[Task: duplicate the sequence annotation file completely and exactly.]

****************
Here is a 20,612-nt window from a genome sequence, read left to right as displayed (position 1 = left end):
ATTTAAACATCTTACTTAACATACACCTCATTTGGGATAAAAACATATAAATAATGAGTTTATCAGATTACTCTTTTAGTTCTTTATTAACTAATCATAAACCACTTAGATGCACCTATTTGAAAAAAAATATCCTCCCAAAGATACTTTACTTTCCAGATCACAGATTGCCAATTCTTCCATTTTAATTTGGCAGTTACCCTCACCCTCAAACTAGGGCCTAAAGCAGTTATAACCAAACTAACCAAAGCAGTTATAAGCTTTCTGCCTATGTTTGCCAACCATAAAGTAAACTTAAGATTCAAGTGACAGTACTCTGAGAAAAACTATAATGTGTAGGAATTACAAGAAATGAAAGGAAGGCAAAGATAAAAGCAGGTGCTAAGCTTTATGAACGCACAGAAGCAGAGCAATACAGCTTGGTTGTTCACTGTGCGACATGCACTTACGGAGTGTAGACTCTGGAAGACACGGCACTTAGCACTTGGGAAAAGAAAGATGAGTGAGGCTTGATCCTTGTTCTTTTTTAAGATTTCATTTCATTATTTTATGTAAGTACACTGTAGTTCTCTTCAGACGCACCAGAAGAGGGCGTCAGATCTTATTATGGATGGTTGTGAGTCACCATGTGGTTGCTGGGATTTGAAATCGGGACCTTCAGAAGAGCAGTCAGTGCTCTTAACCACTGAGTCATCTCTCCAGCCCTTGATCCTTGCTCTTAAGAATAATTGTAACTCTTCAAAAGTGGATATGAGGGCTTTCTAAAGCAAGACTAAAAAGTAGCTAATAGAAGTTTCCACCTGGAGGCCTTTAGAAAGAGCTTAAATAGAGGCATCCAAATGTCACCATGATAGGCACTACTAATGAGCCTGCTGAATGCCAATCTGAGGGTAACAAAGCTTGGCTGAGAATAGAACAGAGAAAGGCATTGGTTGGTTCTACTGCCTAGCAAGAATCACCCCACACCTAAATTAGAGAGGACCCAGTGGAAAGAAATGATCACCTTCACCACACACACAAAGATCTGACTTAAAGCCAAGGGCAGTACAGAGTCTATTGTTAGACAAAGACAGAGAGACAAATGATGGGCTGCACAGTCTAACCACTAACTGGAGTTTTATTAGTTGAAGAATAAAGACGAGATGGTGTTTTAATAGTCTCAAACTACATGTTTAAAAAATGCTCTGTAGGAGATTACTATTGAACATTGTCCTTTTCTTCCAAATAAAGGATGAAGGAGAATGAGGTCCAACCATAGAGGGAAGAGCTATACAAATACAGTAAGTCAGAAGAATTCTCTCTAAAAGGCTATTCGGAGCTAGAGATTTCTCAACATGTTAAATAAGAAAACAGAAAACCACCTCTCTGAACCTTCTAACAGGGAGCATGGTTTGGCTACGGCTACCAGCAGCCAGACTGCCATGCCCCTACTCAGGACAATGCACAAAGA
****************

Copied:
Here is a 20,612-nt window from a genome sequence, read left to right as displayed (position 1 = left end):
ATTTAAACATCTTACTTAACATACACCTCATTTGGGATAAAAACATATAAATAATGAGTTTATCAGATTACTCTTTTAGTTCTTTATTAACTAATCATAAACCACTTAGATGCACCTATTTGAAAAAAAATATCCTCCCAAAGATACTTTACTTTCCAGATCACAGATTGCCAATTCTTCCATTTTAATTTGGCAGTTACCCTCACCCTCAAACTAGGGCCTAAAGCAGTTATAACCAAACTAACCAAAGCAGTTATAAGCTTTCTGCCTATGTTTGCCAACCATAAAGTAAACTTAAGATTCAAGTGACAGTACTCTGAGAAAAACTATAATGTGTAGGAATTACAAGAAATGAAAGGAAGGCAAAGATAAAAGCAGGTGCTAAGCTTTATGAACGCACAGAAGCAGAGCAATACAGCTTGGTTGTTCACTGTGCGACATGCACTTACGGAGTGTAGACTCTGGAAGACACGGCACTTAGCACTTGGGAAAAGAAAGATGAGTGAGGCTTGATCCTTGTTCTTTTTTAAGATTTCATTTCATTATTTTATGTAAGTACACTGTAGTTCTCTTCAGACGCACCAGAAGAGGGCGTCAGATCTTATTATGGATGGTTGTGAGTCACCATGTGGTTGCTGGGATTTGAAATCGGGACCTTCAGAAGAGCAGTCAGTGCTCTTAACCACTGAGTCATCTCTCCAGCCCTTGATCCTTGCTCTTAAGAATAATTGTAACTCTTCAAAAGTGGATATGAGGGCTTTCTAAAGCAAGACTAAAAAGTAGCTAATAGAAGTTTCCACCTGGAGGCCTTTAGAAAGAGCTTAAATAGAGGCATCCAAATGTCACCATGATAGGCACTACTAATGAGCCTGCTGAATGCCAATCTGAGGGTAACAAAGCTTGGCTGAGAATAGAACAGAGAAAGGCATTGGTTGGTTCTACTGCCTAGCAAGAATCACCCCACACCTAAATTAGAGAGGACCCAGTGGAAAGAAATGATCACCTTCACCACACACACAAAGATCTGACTTAAAGCCAAGGGCAGTACAGAGTCTATTGTTAGACAAAGACAGAGAGACAAATGATGGGCTGCACAGTCTAACCACTAACTGGAGTTTTATTAGTTGAAGAATAAAGACGAGATGGTGTTTTAATAGTCTCAAACTACATGTTTAAAAAATGCTCTGTAGGAGATTACTATTGAACATTGTCCTTTTCTTCCAAATAAAGGATGAAGGAGAATGAGGTCCAACCATAGAGGGAAGAGCTATACAAATACAGTAAGTCAGAAGAATTCTCTCTAAAAGGCTATTCGGAGCTAGAGATTTCTCAACATGTTAAATAAGAAAACAGAAAACCACCTCTCTGAACCTTCTAACAGGGAGCATGGTTTGGCTACGGCTACCAGCAGCCAGACTGCCATGCCCCTACTCAGGACAATGCACAAAGA